``They were shooting at our vehicle," Negedu said. "One of the guys on the bus got shot in the leg. I was so scared I was shaking. The driver kept going, but they ended up shooting one of our tires so we had to stop at the next village."
When the bus stopped, Negedu ran into the bushes in an effort to hide among the darkness. Negedu ended up taking a taxi to Lagos the next day and finally arrived at Brewster Academy a couple days after leaving his family.
``It was the worst day of my life," he said. "It was crazy. I thought I was going to die."
Negedu is not only alive, but he's making the most of his opportunity at Brewster.
Brewster coach Jason Smith was recently driving in the center of Wolfeboro, N.H., when he caught Negedu out of the corner of his eye dunking on an outdoor court.
The interesting part of the scene was that at least 30 kids were lined up on the court to watch.
``A lot of the kids come to our games and saw me play and when I walked by, they stopped playing," Negedu said. "I love kids, so it was fun for me. I felt like I was in the NBA or something."
``Emmanuel was just having a good time goofing around," Smith said. "People just seem to gravitate to him around here."
Negedu's understanding of the English language isn't the only thing that has improved significantly since he arrived nearly two years ago. Now he's able to do more than just run and jump.
``He's a freak athlete who plays a lot bigger than his size," Brewster coach Jason Smith said. "His overall skill level has really improved and I thought he had a pretty good summer, albeit playing in the 16-and-under level."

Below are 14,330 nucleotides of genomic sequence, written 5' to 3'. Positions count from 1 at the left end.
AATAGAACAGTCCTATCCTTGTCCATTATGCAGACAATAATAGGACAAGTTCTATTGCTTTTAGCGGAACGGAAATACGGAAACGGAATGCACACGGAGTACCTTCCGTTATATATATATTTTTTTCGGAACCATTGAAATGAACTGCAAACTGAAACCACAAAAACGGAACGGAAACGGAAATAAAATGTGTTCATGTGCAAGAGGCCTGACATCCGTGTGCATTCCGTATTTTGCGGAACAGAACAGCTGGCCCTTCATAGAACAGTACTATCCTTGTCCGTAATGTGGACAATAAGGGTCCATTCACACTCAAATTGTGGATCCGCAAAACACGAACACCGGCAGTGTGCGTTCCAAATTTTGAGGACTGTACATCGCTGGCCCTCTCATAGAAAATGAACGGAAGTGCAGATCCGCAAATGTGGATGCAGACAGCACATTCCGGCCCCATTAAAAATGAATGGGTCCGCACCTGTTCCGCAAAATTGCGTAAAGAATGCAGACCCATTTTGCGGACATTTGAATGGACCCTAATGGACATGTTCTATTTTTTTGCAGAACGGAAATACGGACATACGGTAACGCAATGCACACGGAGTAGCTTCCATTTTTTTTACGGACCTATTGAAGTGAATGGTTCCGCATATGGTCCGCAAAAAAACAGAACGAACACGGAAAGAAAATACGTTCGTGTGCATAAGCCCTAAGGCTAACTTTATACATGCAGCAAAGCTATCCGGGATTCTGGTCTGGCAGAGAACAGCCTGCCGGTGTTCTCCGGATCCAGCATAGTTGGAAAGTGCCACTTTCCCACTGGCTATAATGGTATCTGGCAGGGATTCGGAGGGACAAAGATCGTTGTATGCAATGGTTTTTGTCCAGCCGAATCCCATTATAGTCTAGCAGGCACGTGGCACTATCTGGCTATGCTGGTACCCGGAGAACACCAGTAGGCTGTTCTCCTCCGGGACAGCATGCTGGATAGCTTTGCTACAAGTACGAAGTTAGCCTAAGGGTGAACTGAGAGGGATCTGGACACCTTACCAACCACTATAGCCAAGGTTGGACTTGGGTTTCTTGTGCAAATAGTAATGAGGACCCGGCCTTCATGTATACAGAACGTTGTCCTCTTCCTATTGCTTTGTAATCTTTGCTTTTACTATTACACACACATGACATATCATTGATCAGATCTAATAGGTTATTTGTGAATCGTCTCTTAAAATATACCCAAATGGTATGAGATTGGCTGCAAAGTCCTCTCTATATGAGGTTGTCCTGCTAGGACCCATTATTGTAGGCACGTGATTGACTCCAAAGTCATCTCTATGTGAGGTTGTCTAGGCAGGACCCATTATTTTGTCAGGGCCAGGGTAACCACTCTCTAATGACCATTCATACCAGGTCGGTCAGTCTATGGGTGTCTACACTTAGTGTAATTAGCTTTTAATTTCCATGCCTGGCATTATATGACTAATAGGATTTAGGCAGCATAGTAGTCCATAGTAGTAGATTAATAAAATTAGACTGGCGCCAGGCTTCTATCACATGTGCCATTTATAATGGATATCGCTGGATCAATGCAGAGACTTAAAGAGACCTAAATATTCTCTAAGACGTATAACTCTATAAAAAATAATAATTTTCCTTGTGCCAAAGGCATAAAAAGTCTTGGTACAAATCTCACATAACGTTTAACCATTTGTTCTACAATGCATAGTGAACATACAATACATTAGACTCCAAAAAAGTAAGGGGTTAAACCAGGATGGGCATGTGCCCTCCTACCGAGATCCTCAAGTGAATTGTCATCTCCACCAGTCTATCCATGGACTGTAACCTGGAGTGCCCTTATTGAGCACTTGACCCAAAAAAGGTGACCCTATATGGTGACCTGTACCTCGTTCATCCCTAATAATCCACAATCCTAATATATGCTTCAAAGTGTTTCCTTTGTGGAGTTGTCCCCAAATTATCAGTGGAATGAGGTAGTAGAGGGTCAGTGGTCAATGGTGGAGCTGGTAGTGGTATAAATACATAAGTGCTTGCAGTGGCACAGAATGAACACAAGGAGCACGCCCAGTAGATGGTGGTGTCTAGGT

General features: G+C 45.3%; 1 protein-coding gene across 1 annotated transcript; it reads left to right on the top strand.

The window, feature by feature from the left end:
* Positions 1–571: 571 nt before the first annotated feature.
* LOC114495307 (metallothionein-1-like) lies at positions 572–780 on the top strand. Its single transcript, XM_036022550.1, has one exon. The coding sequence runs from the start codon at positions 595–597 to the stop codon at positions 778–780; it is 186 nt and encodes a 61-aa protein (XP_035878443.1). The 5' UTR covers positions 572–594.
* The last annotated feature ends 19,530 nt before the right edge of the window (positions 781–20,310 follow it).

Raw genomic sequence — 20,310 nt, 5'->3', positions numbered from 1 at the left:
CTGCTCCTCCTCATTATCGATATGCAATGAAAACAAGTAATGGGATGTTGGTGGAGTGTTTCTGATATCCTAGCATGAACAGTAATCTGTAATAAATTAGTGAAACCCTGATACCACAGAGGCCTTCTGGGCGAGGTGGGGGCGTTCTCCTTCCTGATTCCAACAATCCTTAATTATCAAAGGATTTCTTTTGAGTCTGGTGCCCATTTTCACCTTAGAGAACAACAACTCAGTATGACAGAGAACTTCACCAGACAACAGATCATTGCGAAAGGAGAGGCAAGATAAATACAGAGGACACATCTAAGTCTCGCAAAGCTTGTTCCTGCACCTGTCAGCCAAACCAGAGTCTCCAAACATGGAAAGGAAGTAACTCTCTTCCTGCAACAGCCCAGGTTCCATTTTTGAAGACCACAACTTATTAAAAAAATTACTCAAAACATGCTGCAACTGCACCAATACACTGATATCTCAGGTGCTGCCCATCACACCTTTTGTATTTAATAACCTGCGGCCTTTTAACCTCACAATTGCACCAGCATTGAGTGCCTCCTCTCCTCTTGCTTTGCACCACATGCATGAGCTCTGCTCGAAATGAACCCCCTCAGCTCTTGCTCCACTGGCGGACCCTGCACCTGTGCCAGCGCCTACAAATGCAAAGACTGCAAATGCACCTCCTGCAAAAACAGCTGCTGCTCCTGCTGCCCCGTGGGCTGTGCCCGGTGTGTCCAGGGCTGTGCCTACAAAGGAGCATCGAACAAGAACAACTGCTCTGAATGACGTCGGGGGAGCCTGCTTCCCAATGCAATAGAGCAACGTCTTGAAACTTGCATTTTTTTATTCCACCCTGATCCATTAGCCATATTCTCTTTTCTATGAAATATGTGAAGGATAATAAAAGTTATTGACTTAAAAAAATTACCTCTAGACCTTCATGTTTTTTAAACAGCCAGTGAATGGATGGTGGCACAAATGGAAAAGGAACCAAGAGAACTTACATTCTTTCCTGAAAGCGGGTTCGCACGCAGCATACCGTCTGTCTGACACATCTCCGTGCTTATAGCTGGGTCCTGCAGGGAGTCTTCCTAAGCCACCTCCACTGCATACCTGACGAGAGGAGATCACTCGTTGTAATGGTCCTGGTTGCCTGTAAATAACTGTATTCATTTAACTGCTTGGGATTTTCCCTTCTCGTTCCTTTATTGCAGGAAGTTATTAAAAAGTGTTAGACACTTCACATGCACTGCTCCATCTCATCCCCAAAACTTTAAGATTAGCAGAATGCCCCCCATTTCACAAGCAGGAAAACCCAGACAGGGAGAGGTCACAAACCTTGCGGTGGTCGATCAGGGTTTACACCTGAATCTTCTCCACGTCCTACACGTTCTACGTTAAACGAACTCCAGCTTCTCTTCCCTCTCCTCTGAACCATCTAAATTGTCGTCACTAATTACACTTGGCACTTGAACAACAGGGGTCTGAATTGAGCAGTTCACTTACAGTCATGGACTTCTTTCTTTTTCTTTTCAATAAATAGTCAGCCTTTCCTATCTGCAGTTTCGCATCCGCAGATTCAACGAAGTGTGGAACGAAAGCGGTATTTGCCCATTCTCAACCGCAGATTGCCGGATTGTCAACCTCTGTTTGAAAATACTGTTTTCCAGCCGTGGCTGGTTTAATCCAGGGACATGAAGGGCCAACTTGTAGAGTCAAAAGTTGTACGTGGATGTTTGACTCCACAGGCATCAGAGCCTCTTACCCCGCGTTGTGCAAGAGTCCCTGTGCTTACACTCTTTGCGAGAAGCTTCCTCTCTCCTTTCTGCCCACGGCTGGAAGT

Negedu just returned from a three-week vacation of sorts back home to Kaduna. The hardest part was saying goodbye to his family – again.
``My family was crying," he said. "But this has been a great decision for me to come to Brewster and I'm happy I made it. I wouldn't change anything. I know it would be nice to be with my family, but I know I'll have to be away from them at some point, anyway, and my family needs me to help them."
When Negedu first arrived, he was 6-foot-5 and just shy of 200 pounds. Now, after hitting the weights for the first time in his life, he's 6-7 and has added 25 pounds entering his junior season.
A recent story which said that Iowa is his leader isn't accurate, according to Negedu. In fact, he's still early in the recruiting process. Smith said that Arizona head coach Lute Olson and Iowa State head man Greg McDermott will both be in the Brewster gym on Saturday – the first day that college coaches are allowed out in the fall.
``I've still got two years left and I've got time to make my decision," Negedu said. "I don't have a leader right now. I'm open."